Mac Saini was just 16 months old when he died in an unlicensed B.C. daycare. (Submitted)

Health authority denies wrongdoing in B.C. toddler’s death at daycare

The 16-month-old, also known as Baby Mac, died in January 2017 at Olive Branch Daycare in Vancouver

The regional health authority in charge of overseeing the operations of daycares in Vancouver says it was not responsible for the death of a B.C. toddler at an unlicensed daycare.

The mother of Macallan Wayne Saini, Shelly Sheppard, filed the lawsuit in September.

The 16-month-old, also known as Baby Mac, died in January 2017 at Olive Branch Daycare in Vancouver. According to court documents that name Vancouver Coastal Health, Sheppard said she “understands that Mac Saini has been left unattended and had choked on an electrical causing his death.”

The civil suit has listed the health authority, the Ministry of Child and Family Development, daycare operator Yasmine Saad and building owners Karen Pearl Kruse and Peter Andrew Scott as defendants.

Sheppard argued the health authority and MCFD, which both oversee the standards for daycare facilities in the region, were aware of and had investigated multiple complaints of the daycare operating without a licence, dating as far back as 2010.

Baby Mac’s death sparked provincewide debate on regulating childcare. Sheppard and the child’s father, Chris Saini, called on the B.C. government to create a registry for daycare operators and more affordable childcare options to increase safety.

READ MORE: Parents mourning death of toddler call on province for $10-a-day childcare

Sheppard’s lawsuit also claims she has suffered fatigue, anxiety, depression and post-traumatic stress disorder since her son’s death.

She is seeking payment for a number of damages, including loss of earnings, as well as a declaration by officials that Baby Mac was deprived of his right to life and security contrary to his human rights.

According to court documents, the health authority had identified daycare operator Saad as a “moderate risk to health and safety,” but had never fined her.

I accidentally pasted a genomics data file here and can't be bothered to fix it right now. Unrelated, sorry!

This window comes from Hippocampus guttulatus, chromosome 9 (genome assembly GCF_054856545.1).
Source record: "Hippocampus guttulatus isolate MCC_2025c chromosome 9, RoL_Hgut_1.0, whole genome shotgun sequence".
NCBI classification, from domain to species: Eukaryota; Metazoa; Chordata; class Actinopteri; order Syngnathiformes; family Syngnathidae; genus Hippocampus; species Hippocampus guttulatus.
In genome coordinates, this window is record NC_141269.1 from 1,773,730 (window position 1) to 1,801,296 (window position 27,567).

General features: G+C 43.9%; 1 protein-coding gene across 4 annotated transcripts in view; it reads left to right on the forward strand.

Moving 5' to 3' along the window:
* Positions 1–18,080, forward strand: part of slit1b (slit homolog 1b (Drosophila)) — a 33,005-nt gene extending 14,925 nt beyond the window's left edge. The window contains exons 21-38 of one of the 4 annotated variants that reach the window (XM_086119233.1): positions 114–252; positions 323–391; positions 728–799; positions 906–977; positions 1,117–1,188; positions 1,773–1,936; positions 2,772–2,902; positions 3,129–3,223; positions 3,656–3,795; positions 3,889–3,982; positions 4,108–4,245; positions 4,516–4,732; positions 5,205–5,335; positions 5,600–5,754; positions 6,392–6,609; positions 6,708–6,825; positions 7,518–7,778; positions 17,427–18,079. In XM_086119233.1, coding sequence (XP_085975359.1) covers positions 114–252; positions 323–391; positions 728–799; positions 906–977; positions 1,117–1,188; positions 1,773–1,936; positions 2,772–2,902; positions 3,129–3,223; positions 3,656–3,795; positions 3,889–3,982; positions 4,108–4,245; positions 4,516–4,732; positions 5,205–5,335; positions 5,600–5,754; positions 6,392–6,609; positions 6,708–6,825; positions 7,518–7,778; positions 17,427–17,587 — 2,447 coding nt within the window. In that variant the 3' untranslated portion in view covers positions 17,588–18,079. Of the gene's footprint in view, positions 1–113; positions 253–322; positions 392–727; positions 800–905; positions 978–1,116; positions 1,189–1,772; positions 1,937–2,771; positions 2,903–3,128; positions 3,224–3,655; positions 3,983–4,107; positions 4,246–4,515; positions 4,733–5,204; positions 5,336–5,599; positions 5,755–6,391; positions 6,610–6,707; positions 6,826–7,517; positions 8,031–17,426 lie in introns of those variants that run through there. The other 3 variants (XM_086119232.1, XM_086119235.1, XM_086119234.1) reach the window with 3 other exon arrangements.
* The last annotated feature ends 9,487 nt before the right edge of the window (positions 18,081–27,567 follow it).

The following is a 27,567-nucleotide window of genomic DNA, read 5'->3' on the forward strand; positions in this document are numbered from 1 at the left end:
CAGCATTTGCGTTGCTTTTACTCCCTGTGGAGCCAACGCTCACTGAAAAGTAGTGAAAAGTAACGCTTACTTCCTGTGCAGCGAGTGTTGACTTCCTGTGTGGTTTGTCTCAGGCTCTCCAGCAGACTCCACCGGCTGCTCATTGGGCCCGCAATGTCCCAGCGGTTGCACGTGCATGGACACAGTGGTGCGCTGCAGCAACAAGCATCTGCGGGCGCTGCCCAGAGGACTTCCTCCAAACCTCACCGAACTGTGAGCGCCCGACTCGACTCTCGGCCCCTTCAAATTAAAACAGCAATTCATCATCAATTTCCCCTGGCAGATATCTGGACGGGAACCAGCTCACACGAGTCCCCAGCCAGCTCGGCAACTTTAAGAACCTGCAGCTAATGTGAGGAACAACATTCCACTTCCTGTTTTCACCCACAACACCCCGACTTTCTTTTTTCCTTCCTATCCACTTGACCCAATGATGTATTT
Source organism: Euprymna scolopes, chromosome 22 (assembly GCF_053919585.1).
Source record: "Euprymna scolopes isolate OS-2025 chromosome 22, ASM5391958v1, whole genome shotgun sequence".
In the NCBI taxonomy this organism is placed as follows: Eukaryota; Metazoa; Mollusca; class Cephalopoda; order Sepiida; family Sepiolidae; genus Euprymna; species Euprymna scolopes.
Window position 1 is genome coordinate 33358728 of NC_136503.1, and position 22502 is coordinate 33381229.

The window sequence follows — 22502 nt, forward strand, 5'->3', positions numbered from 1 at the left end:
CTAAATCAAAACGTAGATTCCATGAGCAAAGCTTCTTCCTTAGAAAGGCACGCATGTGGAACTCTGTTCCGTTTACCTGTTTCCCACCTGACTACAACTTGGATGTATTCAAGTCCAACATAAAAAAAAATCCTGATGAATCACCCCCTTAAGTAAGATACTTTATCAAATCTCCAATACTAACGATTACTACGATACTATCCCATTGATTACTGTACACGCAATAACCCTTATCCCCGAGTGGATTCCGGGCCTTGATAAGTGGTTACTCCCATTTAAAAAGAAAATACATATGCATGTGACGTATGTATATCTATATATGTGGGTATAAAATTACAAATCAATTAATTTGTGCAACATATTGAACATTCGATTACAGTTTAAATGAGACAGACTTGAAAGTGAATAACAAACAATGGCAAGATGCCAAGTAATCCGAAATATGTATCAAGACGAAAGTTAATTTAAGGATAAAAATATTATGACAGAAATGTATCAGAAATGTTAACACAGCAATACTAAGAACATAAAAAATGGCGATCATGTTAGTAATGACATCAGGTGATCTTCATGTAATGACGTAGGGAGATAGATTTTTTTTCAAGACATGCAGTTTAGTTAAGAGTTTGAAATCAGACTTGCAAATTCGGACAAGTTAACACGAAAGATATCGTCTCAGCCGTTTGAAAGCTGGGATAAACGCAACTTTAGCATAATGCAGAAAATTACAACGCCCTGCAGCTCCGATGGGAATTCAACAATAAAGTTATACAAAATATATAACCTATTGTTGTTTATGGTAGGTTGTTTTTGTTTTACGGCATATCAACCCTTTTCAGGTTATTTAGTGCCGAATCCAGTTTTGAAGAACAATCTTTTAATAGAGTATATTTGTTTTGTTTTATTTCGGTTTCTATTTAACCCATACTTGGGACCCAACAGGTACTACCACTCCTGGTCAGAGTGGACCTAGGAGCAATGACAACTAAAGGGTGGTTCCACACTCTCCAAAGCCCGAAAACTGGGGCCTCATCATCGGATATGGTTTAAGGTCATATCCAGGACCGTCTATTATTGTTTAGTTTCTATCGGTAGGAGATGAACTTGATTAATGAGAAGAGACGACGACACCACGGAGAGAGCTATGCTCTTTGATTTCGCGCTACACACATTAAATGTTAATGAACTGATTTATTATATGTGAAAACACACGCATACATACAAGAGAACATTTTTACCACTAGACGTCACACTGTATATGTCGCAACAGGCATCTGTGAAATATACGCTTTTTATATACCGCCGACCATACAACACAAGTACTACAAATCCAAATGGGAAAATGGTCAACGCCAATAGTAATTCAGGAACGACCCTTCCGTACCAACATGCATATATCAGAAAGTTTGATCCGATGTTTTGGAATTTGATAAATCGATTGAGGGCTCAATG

In a response to her claim, filed Dec. 5, Vancouver Coastal Health denied any negligence, claiming it had no knowledge Saad was running an unlicensed facility.

It also said while it had received four complaints about Saad, they each involved different addresses and all related to caring for too many kids, not about being unlicensed. The health authority said each complaint was dealt with.

The health authority is asking the court to dismiss the claim, with costs.

No other respondents have filed a statement of defence. None of the allegations has been proven in court.


@ashwadhwani
ashley.wadhwani@bpdigital.ca

Like us on Facebook and follow us on Twitter.

Just Posted

Tla-o-qui-aht artist celebrates first solo show in Victoria.

Victoria Arts Council selects Hjalmer Wenstob as the first artist to showcase in new venue.

Home care complaints up 45% on Vancouver Island

Number of home care hours delivered down 6%, complaints up 45 %

VIDEO: West Coast youth learn the ins and outs of business

Students develop company ‘Wild Coasters’

Cost of living going up while wages are going down in Tofino and Ucluelet

The Clayoquot Biosphere Trust’s Vital Signs Report shows need to diversify economy.

Extreme waves and king tides expected around Tofino and Ucluelet this weekend

Extreme wave hazard warning at the Pacific Rim National Park Reserve.

Canada’s archive buys rare book that hints at Nazi plans for North America

The 1944 book may have served as a blueprint for a Nazi purge

Teravainen’s 3 points lift Hurricanes to 5-2 win over Canucks

Vancouver heads into all-star break on losing note

47 men arrested by Vancouver police for allegedly seeking sex with teenage girls

Seven of those arrested have been charged as part of a two-month operation

B.C. hospital apologizes for veteran’s five-day hallway stay

Clinical director of Victoria General Hospital says case of retired veteran ‘definitely excessive’

Speaker Darryl Plecas says ‘justice’ needed for legislature employees

Plecas spoke to media at the opening of a pedestrian and cycling bridge in Abbotsford Wednesday

Advocate hopes B.C. legislature scandal leads to more transparency

‘Depressing’ that it takes a scandal to inspire freedom of information reform, says Sara Neuert

‘Dr. Lipjob’ avoids jail, gets 30-day suspended sentence

She will have to serve the 30 days in prison if she commits a breach during her two-year’s probation

Ex-Mountie involved in Taser death at Vancouver airport sues government

Kwesi Millington claims he acted in accordance with RCMP training

LETTER: Seniors home care, day programs expanding, Adrian Dix says

B.C. health minister responds to latest Seniors Advocate report

Most Read